Bricia Lopez operates Guelaguetza, a restaurant her father Fernando opened in Koreatown in 1994. The restaurant serves traditional Oaxacan fare, from spicy entomatadas to the popular Michelada, a drink made with beer, lime juice, spices, and assorted sauces. Over the years, Guelaguetza has become so much more than a restaurant.

Bricia says her father opened the restaurant with a vision to provide a place for Oaxacan families to escape Los Angeles and feel, if only for just a moment, like they were back home in Mexico. The restaurant's stunning popularity—among Latinos and non-Latino Angelenos alike—proves that he succeeded.

As Guelaguetza grew over the years, it began to feature live music on weekends, and started selling some of its food for customers to take home and prepare themselves. The restaurant was a place for people to relax and experience a taste of home. It was also a place for parents to bring their children to connect with a culture they couldn't fully experience themselves because, Lopez explains, many families couldn't travel back home due to their immigration status. Today, Guelaguetza has live music every night, features a Mezcal bar, and sells mole, michelada mix, and other items, like shoes and bags, made in an Oaxacan style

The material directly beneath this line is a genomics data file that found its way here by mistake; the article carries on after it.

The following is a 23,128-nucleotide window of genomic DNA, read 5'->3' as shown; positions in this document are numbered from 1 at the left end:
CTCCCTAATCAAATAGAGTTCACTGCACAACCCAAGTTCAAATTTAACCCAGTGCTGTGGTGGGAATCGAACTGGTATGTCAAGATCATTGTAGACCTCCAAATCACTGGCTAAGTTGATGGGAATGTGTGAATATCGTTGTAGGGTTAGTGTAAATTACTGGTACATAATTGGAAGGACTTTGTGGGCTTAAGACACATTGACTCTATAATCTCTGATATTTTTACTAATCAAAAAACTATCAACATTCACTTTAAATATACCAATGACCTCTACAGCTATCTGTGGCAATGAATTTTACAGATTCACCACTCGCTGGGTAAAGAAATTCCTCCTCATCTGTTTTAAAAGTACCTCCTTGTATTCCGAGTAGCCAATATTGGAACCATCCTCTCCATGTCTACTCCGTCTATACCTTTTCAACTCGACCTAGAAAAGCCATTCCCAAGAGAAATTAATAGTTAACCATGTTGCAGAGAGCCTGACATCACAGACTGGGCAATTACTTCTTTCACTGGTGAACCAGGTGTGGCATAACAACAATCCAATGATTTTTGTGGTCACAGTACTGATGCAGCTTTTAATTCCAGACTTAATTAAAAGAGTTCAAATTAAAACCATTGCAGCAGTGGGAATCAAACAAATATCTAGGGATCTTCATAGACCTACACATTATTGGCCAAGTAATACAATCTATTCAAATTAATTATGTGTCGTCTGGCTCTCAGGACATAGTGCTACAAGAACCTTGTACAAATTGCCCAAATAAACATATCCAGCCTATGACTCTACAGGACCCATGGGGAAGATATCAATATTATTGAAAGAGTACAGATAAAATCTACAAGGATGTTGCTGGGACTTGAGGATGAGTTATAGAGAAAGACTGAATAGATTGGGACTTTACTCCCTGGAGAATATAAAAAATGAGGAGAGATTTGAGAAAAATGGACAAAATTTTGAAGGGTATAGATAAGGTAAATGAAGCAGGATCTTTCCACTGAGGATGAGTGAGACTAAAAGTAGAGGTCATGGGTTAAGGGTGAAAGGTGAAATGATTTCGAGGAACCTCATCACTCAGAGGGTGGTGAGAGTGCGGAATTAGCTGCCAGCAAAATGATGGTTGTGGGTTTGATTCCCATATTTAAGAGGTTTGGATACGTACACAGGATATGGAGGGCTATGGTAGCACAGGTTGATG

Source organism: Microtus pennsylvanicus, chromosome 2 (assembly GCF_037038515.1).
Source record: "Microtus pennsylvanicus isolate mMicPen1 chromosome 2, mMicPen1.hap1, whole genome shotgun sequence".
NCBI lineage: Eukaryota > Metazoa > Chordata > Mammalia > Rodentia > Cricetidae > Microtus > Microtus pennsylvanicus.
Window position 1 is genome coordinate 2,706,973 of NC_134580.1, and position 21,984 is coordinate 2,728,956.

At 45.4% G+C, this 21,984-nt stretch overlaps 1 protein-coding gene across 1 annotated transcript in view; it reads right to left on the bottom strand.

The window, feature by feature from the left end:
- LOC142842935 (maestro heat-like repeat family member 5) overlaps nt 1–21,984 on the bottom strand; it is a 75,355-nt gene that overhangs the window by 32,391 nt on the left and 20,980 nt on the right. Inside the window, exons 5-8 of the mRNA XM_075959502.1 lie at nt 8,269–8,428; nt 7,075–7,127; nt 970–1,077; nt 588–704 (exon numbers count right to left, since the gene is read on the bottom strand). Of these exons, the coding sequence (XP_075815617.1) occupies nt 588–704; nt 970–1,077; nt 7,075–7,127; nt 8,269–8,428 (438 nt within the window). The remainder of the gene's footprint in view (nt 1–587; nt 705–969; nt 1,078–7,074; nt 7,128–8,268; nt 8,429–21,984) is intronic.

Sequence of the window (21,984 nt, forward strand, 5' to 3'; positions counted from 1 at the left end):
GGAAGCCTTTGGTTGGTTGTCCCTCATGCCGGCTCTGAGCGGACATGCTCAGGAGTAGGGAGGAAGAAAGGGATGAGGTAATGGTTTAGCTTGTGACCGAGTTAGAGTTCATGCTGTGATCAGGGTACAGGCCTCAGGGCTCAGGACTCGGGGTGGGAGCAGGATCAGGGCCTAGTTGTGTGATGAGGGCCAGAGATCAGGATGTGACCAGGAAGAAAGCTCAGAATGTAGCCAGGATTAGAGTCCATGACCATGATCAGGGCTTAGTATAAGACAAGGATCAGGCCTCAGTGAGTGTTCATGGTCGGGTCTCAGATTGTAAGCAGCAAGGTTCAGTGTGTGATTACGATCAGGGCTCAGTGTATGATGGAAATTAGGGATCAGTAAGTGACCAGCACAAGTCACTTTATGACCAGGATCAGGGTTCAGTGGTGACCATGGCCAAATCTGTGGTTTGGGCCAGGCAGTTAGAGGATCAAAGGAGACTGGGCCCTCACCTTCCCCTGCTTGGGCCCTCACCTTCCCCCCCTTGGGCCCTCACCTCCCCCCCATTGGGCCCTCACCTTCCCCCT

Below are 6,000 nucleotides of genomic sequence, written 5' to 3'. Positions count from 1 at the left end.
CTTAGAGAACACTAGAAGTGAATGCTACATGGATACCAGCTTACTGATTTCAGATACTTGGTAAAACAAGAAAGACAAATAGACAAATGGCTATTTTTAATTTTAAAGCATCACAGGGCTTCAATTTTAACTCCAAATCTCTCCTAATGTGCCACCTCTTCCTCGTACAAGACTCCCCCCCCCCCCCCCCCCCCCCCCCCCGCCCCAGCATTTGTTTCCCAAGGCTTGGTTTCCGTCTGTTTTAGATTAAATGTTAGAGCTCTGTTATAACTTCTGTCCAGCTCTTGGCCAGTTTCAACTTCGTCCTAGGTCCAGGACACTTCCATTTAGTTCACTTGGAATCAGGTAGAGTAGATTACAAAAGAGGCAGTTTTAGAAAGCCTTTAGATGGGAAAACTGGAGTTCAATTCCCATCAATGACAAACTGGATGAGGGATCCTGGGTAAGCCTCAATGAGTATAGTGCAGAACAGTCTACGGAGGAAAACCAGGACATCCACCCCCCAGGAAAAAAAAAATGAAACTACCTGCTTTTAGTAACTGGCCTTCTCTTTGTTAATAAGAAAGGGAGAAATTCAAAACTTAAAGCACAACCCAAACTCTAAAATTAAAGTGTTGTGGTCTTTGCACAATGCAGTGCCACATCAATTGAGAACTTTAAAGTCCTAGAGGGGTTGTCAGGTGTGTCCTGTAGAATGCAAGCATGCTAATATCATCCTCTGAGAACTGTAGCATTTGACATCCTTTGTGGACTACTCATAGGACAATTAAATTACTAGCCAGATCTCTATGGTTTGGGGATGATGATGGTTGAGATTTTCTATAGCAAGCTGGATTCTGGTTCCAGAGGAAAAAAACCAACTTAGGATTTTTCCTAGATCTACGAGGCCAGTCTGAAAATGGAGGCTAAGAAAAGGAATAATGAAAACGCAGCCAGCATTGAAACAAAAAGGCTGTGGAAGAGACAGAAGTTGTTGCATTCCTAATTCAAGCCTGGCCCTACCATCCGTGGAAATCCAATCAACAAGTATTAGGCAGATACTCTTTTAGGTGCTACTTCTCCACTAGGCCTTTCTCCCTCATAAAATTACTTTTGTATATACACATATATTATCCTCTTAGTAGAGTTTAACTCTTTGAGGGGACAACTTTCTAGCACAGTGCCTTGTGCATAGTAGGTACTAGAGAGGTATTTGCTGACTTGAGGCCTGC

Guelaguetza won a James Beard Award in 2015 due to its contributions to and reflection of the Oaxacan community. In fact, the word "guelaguetza" means "reciprocity." Lopez feels the restaurant is a part of her; she calls it her guelaguetza to Los Angeles, a way she can give back to a city she says has been nothing but welcoming to her family.

Lopez says the existence of restaurants like Guelaguetza is vital to a developing Los Angeles, country, and world. Hubs where people can learn about other cultures are more important now than ever, Lopez says, "in the times that our country is going through right now." She says Guelaguetza can help patrons learn about another culture and embrace it rather than push it away.

As for the future of Guelaguetza, Lopez hopes to evolve their store both physically and online—she hopes mole will become a common food in homes all over America and that micheladas will become a standard accompaniment to Saturday brunch.

Restaurants like Guelaguetza can open people's hearts and minds—as Lopez says, "there's no better way to get to someone's heart than through their stomach."